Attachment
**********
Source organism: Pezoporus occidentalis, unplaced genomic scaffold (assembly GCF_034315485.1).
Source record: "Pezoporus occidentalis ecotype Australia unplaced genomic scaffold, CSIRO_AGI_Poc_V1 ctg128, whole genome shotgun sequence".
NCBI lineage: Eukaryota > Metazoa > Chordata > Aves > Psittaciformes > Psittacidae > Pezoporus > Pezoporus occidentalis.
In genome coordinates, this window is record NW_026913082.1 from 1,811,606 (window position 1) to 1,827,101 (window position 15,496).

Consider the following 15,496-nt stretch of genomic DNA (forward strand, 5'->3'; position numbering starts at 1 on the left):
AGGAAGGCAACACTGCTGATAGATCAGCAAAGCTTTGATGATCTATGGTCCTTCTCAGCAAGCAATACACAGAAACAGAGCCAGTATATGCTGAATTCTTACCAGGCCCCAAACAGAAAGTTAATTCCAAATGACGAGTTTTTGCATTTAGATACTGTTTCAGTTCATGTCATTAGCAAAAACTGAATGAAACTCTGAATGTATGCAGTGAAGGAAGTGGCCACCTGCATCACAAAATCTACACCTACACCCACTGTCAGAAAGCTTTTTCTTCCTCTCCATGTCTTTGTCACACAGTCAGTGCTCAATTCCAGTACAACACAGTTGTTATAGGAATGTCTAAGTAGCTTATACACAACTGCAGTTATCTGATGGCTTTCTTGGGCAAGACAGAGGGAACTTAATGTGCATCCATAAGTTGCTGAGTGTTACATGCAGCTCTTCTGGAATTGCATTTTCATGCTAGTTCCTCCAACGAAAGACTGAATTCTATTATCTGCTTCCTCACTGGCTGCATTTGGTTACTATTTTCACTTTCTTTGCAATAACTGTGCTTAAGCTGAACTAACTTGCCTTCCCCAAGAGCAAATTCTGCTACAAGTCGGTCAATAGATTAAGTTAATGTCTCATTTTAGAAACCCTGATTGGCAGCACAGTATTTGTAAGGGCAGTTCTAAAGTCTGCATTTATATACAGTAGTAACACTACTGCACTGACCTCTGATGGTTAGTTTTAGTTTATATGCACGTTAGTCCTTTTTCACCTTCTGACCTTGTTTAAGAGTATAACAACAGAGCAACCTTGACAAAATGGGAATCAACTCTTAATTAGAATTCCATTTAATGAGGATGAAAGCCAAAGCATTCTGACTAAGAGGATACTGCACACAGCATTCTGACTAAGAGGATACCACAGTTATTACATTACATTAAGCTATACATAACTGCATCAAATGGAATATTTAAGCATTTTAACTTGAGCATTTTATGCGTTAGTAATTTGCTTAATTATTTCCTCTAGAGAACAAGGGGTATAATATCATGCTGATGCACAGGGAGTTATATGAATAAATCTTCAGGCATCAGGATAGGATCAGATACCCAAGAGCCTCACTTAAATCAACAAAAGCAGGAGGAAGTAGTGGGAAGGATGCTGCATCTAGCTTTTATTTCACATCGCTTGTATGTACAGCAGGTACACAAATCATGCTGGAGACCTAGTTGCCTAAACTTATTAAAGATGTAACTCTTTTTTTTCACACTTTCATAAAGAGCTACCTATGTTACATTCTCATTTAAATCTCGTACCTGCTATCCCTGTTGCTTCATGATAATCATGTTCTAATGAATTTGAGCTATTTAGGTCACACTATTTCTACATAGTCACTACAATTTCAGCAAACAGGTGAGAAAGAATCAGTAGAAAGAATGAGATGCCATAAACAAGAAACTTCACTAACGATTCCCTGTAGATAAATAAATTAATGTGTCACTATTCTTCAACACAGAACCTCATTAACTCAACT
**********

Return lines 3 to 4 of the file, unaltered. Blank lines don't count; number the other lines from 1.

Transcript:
NCBI lineage: Eukaryota > Metazoa > Chordata > Aves > Psittaciformes > Psittacidae > Pezoporus > Pezoporus occidentalis.
In genome coordinates, this window is record NW_026913082.1 from 1,811,606 (window position 1) to 1,827,101 (window position 15,496).